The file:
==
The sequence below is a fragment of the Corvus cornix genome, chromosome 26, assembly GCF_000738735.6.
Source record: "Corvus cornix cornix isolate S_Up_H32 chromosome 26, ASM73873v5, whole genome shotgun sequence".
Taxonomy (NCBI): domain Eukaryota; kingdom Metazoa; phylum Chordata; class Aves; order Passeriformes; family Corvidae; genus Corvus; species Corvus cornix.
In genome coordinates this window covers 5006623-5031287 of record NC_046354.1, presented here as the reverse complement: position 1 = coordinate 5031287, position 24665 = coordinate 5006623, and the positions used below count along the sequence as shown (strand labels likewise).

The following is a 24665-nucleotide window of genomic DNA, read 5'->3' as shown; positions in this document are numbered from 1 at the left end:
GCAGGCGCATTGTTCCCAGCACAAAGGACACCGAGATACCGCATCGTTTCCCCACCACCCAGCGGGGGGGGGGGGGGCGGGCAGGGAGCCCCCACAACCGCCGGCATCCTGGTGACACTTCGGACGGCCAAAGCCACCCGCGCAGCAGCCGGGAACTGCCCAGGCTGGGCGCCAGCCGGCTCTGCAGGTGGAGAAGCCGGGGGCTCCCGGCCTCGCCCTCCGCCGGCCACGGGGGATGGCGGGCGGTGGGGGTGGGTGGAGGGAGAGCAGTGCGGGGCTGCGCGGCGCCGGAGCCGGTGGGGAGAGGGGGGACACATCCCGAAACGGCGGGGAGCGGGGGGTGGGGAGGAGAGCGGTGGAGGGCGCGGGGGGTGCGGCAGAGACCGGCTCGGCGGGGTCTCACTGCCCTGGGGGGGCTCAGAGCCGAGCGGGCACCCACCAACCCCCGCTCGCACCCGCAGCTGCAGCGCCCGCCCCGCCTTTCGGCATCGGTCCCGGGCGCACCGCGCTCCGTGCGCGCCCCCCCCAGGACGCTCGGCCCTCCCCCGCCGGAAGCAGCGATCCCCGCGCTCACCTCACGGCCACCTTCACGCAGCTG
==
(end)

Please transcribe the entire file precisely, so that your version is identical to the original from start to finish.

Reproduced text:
The sequence below is a fragment of the Corvus cornix genome, chromosome 26, assembly GCF_000738735.6.
Source record: "Corvus cornix cornix isolate S_Up_H32 chromosome 26, ASM73873v5, whole genome shotgun sequence".
Taxonomy (NCBI): domain Eukaryota; kingdom Metazoa; phylum Chordata; class Aves; order Passeriformes; family Corvidae; genus Corvus; species Corvus cornix.
In genome coordinates this window covers 5006623-5031287 of record NC_046354.1, presented here as the reverse complement: position 1 = coordinate 5031287, position 24665 = coordinate 5006623, and the positions used below count along the sequence as shown (strand labels likewise).

The following is a 24665-nucleotide window of genomic DNA, read 5'->3' as shown; positions in this document are numbered from 1 at the left end:
GCAGGCGCATTGTTCCCAGCACAAAGGACACCGAGATACCGCATCGTTTCCCCACCACCCAGCGGGGGGGGGGGGGGCGGGCAGGGAGCCCCCACAACCGCCGGCATCCTGGTGACACTTCGGACGGCCAAAGCCACCCGCGCAGCAGCCGGGAACTGCCCAGGCTGGGCGCCAGCCGGCTCTGCAGGTGGAGAAGCCGGGGGCTCCCGGCCTCGCCCTCCGCCGGCCACGGGGGATGGCGGGCGGTGGGGGTGGGTGGAGGGAGAGCAGTGCGGGGCTGCGCGGCGCCGGAGCCGGTGGGGAGAGGGGGGACACATCCCGAAACGGCGGGGAGCGGGGGGTGGGGAGGAGAGCGGTGGAGGGCGCGGGGGGTGCGGCAGAGACCGGCTCGGCGGGGTCTCACTGCCCTGGGGGGGCTCAGAGCCGAGCGGGCACCCACCAACCCCCGCTCGCACCCGCAGCTGCAGCGCCCGCCCCGCCTTTCGGCATCGGTCCCGGGCGCACCGCGCTCCGTGCGCGCCCCCCCCAGGACGCTCGGCCCTCCCCCGCCGGAAGCAGCGATCCCCGCGCTCACCTCACGGCCACCTTCACGCAGCTG